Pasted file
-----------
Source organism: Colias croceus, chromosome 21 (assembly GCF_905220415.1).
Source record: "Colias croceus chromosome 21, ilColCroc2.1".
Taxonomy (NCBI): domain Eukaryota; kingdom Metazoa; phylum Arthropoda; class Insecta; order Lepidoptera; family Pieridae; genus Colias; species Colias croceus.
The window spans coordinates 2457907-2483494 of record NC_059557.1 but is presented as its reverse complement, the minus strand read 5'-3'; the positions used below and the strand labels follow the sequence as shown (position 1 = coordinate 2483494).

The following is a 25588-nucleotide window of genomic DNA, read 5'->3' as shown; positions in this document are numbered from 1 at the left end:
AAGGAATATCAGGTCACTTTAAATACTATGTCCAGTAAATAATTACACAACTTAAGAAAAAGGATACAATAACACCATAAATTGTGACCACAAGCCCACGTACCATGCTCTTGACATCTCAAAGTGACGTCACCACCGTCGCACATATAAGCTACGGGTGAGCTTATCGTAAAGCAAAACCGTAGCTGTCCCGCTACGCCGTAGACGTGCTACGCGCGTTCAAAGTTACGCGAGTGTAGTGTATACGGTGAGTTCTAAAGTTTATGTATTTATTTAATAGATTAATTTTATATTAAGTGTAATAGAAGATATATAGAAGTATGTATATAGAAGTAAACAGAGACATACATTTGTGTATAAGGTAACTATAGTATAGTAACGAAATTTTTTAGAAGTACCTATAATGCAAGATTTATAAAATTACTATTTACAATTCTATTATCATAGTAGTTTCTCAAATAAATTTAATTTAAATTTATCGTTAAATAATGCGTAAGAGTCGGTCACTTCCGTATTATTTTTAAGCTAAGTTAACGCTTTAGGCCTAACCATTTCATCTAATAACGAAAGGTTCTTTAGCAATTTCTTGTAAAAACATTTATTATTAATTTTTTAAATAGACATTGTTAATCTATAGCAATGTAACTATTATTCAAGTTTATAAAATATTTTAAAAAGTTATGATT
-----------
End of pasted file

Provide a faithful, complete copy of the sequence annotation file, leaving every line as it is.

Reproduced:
Source organism: Colias croceus, chromosome 21 (assembly GCF_905220415.1).
Source record: "Colias croceus chromosome 21, ilColCroc2.1".
Taxonomy (NCBI): domain Eukaryota; kingdom Metazoa; phylum Arthropoda; class Insecta; order Lepidoptera; family Pieridae; genus Colias; species Colias croceus.
The window spans coordinates 2457907-2483494 of record NC_059557.1 but is presented as its reverse complement, the minus strand read 5'-3'; the positions used below and the strand labels follow the sequence as shown (position 1 = coordinate 2483494).

The following is a 25588-nucleotide window of genomic DNA, read 5'->3' as shown; positions in this document are numbered from 1 at the left end:
AAGGAATATCAGGTCACTTTAAATACTATGTCCAGTAAATAATTACACAACTTAAGAAAAAGGATACAATAACACCATAAATTGTGACCACAAGCCCACGTACCATGCTCTTGACATCTCAAAGTGACGTCACCACCGTCGCACATATAAGCTACGGGTGAGCTTATCGTAAAGCAAAACCGTAGCTGTCCCGCTACGCCGTAGACGTGCTACGCGCGTTCAAAGTTACGCGAGTGTAGTGTATACGGTGAGTTCTAAAGTTTATGTATTTATTTAATAGATTAATTTTATATTAAGTGTAATAGAAGATATATAGAAGTATGTATATAGAAGTAAACAGAGACATACATTTGTGTATAAGGTAACTATAGTATAGTAACGAAATTTTTTAGAAGTACCTATAATGCAAGATTTATAAAATTACTATTTACAATTCTATTATCATAGTAGTTTCTCAAATAAATTTAATTTAAATTTATCGTTAAATAATGCGTAAGAGTCGGTCACTTCCGTATTATTTTTAAGCTAAGTTAACGCTTTAGGCCTAACCATTTCATCTAATAACGAAAGGTTCTTTAGCAATTTCTTGTAAAAACATTTATTATTAATTTTTTAAATAGACATTGTTAATCTATAGCAATGTAACTATTATTCAAGTTTATAAAATATTTTAAAAAGTTATGATT